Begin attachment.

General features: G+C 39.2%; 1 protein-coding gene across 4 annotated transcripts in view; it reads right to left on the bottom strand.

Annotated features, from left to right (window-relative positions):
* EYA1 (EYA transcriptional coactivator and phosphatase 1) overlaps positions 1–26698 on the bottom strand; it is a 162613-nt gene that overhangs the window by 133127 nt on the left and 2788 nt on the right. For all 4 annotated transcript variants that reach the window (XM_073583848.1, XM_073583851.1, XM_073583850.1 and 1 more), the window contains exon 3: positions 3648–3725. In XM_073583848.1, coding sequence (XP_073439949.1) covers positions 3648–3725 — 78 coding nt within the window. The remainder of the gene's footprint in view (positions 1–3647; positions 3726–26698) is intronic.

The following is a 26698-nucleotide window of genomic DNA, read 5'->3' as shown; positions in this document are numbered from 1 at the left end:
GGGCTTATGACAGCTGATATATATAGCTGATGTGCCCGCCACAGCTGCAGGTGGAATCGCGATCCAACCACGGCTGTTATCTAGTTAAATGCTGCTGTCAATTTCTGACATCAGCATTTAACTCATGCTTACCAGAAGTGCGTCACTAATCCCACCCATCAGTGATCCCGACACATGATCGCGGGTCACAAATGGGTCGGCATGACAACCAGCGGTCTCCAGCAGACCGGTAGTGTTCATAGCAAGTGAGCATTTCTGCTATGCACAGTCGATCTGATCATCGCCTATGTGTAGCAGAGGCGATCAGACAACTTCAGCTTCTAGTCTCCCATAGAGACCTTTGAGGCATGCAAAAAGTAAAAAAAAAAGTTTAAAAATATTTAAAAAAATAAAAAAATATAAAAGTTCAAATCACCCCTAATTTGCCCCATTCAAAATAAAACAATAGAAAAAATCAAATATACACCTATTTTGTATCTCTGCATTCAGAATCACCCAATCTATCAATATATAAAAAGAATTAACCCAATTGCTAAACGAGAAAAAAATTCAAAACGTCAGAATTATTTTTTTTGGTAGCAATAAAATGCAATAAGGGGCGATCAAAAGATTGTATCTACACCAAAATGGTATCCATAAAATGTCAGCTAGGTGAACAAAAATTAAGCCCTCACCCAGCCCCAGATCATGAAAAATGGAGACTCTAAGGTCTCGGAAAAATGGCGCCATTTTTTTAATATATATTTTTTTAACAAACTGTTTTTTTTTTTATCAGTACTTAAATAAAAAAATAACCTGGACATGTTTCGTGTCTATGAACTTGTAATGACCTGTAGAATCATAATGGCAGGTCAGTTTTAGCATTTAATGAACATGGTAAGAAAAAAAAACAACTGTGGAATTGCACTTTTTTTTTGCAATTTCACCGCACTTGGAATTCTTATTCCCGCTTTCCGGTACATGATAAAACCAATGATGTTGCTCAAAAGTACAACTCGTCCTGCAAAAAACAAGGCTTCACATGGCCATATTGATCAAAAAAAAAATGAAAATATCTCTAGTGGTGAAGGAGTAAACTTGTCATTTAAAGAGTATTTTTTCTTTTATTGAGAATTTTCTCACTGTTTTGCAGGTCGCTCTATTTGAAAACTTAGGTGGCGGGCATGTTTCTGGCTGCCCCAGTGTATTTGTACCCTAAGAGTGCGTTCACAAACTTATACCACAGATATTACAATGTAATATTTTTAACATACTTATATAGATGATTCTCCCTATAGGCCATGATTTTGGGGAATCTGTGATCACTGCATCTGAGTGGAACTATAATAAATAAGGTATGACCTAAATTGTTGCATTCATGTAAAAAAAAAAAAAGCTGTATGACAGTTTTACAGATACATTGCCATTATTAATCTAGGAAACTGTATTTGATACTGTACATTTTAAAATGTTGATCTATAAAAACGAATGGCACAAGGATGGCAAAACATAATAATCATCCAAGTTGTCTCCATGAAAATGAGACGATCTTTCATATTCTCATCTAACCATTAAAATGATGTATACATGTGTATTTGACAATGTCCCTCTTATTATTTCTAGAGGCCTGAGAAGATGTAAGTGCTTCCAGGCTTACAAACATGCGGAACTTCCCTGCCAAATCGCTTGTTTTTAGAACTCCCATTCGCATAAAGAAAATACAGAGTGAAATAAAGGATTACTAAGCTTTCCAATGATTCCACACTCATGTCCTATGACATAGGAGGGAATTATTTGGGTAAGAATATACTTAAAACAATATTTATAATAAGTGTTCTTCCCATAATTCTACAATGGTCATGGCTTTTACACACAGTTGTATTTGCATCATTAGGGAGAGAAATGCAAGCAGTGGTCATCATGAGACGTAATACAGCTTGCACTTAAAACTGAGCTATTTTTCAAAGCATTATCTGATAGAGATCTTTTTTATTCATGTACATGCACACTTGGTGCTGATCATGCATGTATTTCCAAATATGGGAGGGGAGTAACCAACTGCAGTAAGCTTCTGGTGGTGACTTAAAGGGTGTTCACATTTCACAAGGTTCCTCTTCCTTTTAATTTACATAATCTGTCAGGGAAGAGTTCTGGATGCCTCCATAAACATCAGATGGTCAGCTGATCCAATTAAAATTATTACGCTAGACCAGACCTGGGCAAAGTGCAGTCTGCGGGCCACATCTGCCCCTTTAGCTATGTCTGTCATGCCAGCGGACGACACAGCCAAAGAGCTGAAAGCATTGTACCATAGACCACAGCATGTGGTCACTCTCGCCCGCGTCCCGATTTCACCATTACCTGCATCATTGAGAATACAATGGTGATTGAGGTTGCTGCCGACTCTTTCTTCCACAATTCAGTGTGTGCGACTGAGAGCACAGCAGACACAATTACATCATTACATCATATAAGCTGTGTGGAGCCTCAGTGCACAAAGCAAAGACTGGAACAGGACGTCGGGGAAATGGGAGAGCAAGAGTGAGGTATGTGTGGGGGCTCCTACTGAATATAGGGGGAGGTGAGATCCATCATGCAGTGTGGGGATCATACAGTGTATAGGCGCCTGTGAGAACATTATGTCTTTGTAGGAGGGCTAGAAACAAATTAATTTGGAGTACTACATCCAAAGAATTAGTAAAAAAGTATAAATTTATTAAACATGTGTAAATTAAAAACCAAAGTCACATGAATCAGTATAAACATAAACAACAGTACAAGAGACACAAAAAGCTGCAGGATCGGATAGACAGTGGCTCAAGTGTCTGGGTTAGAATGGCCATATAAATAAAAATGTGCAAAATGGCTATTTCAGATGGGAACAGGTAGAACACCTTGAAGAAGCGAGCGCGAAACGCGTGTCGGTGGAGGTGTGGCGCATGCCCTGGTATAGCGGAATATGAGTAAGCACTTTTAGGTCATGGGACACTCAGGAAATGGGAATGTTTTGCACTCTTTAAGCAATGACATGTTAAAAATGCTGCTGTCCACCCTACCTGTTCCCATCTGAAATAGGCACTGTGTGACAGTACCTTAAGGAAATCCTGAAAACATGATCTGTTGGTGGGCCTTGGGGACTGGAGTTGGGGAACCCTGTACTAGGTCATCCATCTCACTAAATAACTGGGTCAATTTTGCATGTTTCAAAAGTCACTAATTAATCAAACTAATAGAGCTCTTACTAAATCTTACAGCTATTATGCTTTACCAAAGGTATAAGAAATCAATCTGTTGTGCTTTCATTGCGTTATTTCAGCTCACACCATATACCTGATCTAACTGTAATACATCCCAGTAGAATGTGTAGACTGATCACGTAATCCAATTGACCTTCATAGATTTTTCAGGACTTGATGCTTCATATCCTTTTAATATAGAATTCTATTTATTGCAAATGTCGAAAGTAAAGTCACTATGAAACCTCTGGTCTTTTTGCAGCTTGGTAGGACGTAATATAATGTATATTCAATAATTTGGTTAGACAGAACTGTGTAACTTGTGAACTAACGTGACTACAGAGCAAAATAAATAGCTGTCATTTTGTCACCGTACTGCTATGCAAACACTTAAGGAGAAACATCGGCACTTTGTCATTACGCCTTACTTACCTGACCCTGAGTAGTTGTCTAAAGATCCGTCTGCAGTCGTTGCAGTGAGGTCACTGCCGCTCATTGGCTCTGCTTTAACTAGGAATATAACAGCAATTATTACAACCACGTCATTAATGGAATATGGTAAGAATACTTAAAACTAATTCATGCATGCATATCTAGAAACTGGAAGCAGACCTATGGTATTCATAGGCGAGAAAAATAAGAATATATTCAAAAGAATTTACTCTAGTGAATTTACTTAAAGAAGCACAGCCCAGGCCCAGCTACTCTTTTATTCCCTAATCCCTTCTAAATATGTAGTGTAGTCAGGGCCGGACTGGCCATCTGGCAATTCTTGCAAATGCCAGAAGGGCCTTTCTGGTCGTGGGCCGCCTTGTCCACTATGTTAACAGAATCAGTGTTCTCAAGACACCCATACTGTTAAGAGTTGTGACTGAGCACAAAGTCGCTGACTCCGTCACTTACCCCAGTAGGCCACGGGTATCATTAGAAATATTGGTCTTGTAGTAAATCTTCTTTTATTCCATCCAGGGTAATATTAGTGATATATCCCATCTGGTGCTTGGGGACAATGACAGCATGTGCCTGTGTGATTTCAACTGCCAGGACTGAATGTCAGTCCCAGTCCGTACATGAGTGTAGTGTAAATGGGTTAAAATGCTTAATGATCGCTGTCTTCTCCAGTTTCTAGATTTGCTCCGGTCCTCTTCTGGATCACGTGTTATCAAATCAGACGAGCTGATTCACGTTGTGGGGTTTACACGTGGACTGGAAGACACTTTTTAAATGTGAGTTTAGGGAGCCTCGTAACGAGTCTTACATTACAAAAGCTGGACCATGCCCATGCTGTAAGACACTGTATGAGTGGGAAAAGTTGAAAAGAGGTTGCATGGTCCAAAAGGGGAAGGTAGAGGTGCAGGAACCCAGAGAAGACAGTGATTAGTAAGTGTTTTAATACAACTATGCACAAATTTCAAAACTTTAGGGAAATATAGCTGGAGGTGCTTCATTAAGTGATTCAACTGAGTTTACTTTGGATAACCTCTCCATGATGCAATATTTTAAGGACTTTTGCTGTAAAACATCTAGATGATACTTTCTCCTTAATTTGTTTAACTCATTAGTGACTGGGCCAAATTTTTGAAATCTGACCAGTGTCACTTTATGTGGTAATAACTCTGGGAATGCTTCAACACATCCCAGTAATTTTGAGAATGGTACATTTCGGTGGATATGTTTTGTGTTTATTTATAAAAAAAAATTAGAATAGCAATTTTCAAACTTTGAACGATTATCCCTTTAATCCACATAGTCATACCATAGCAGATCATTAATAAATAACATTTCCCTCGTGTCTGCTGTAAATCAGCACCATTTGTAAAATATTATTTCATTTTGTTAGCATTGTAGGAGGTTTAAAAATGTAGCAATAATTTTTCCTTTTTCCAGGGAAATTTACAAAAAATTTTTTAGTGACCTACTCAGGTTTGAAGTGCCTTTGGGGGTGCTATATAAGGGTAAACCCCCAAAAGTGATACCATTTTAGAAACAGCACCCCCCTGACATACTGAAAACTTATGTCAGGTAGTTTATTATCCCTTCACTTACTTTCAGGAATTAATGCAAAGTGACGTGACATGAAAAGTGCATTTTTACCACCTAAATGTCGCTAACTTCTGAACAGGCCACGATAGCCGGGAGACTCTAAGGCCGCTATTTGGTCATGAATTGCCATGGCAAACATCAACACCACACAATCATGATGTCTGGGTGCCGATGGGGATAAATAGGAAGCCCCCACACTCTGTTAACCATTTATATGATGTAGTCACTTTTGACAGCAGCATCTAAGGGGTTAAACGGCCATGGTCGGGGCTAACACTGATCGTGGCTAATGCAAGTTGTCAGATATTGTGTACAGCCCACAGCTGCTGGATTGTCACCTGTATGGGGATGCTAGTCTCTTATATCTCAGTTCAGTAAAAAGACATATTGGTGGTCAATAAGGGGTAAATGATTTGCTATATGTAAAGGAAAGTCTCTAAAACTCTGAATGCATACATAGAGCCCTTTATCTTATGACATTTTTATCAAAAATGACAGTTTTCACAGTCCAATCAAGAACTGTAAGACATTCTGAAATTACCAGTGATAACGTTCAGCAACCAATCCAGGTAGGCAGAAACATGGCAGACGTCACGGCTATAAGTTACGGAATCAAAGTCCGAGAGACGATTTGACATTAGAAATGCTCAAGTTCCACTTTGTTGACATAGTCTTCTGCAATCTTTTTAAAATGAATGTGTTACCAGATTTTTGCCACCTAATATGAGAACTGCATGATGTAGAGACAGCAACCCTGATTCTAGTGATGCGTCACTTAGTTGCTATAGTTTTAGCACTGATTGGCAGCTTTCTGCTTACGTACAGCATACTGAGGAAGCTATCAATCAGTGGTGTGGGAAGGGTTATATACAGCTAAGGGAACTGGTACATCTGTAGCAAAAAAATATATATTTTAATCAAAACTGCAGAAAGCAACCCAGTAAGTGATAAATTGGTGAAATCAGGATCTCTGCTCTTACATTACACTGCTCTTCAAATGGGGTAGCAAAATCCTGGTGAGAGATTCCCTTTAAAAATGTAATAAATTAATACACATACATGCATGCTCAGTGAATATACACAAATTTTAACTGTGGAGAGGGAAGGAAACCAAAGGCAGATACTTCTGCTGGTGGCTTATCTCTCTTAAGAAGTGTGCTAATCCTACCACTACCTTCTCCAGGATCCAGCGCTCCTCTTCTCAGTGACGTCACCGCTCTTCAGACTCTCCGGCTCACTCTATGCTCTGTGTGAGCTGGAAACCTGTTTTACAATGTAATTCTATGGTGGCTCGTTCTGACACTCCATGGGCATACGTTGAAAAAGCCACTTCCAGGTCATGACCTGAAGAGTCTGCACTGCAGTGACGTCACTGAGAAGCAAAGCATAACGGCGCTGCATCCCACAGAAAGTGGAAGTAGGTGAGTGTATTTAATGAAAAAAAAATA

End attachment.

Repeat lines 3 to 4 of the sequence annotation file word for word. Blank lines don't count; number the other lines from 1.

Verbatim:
* EYA1 (EYA transcriptional coactivator and phosphatase 1) overlaps positions 1–26698 on the bottom strand; it is a 162613-nt gene that overhangs the window by 133127 nt on the left and 2788 nt on the right. For all 4 annotated transcript variants that reach the window (XM_073583848.1, XM_073583851.1, XM_073583850.1 and 1 more), the window contains exon 3: positions 3648–3725. In XM_073583848.1, coding sequence (XP_073439949.1) covers positions 3648–3725 — 78 coding nt within the window. The remainder of the gene's footprint in view (positions 1–3647; positions 3726–26698) is intronic.

The following is a 26698-nucleotide window of genomic DNA, read 5'->3' as shown; positions in this document are numbered from 1 at the left end: